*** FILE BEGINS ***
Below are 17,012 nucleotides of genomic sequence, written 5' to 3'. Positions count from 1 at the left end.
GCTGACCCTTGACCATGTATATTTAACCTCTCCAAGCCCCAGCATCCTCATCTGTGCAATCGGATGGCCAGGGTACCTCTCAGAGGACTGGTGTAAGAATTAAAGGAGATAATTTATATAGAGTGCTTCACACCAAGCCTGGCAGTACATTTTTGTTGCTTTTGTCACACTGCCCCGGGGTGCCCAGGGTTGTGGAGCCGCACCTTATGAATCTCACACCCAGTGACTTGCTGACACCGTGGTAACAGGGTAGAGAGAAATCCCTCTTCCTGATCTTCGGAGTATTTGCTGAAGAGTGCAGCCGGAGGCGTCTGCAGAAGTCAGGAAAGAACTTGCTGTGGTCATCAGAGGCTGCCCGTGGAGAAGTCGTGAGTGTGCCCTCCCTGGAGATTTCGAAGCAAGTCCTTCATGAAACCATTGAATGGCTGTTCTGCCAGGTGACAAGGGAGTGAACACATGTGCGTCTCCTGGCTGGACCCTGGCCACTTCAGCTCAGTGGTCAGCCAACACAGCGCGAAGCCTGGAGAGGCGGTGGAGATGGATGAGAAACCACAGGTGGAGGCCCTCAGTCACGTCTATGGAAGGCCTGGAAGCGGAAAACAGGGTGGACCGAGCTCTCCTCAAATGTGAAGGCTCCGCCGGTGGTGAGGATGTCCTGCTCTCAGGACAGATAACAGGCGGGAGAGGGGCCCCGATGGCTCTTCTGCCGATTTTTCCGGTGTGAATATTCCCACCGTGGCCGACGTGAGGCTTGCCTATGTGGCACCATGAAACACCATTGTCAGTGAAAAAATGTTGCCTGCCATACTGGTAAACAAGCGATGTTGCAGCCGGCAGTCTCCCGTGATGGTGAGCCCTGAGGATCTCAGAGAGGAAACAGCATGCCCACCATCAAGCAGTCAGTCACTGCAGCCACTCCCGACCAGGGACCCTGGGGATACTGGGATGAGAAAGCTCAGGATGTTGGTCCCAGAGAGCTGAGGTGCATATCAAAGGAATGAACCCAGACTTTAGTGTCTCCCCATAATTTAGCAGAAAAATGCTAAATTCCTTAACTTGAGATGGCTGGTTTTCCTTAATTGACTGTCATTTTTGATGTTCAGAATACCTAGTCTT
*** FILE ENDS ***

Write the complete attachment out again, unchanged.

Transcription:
Below are 17,012 nucleotides of genomic sequence, written 5' to 3'. Positions count from 1 at the left end.
GCTGACCCTTGACCATGTATATTTAACCTCTCCAAGCCCCAGCATCCTCATCTGTGCAATCGGATGGCCAGGGTACCTCTCAGAGGACTGGTGTAAGAATTAAAGGAGATAATTTATATAGAGTGCTTCACACCAAGCCTGGCAGTACATTTTTGTTGCTTTTGTCACACTGCCCCGGGGTGCCCAGGGTTGTGGAGCCGCACCTTATGAATCTCACACCCAGTGACTTGCTGACACCGTGGTAACAGGGTAGAGAGAAATCCCTCTTCCTGATCTTCGGAGTATTTGCTGAAGAGTGCAGCCGGAGGCGTCTGCAGAAGTCAGGAAAGAACTTGCTGTGGTCATCAGAGGCTGCCCGTGGAGAAGTCGTGAGTGTGCCCTCCCTGGAGATTTCGAAGCAAGTCCTTCATGAAACCATTGAATGGCTGTTCTGCCAGGTGACAAGGGAGTGAACACATGTGCGTCTCCTGGCTGGACCCTGGCCACTTCAGCTCAGTGGTCAGCCAACACAGCGCGAAGCCTGGAGAGGCGGTGGAGATGGATGAGAAACCACAGGTGGAGGCCCTCAGTCACGTCTATGGAAGGCCTGGAAGCGGAAAACAGGGTGGACCGAGCTCTCCTCAAATGTGAAGGCTCCGCCGGTGGTGAGGATGTCCTGCTCTCAGGACAGATAACAGGCGGGAGAGGGGCCCCGATGGCTCTTCTGCCGATTTTTCCGGTGTGAATATTCCCACCGTGGCCGACGTGAGGCTTGCCTATGTGGCACCATGAAACACCATTGTCAGTGAAAAAATGTTGCCTGCCATACTGGTAAACAAGCGATGTTGCAGCCGGCAGTCTCCCGTGATGGTGAGCCCTGAGGATCTCAGAGAGGAAACAGCATGCCCACCATCAAGCAGTCAGTCACTGCAGCCACTCCCGACCAGGGACCCTGGGGATACTGGGATGAGAAAGCTCAGGATGTTGGTCCCAGAGAGCTGAGGTGCATATCAAAGGAATGAACCCAGACTTTAGTGTCTCCCCATAATTTAGCAGAAAAATGCTAAATTCCTTAACTTGAGATGGCTGGTTTTCCTTAATTGACTGTCATTTTTGATGTTCAGAATACCTAGTCTT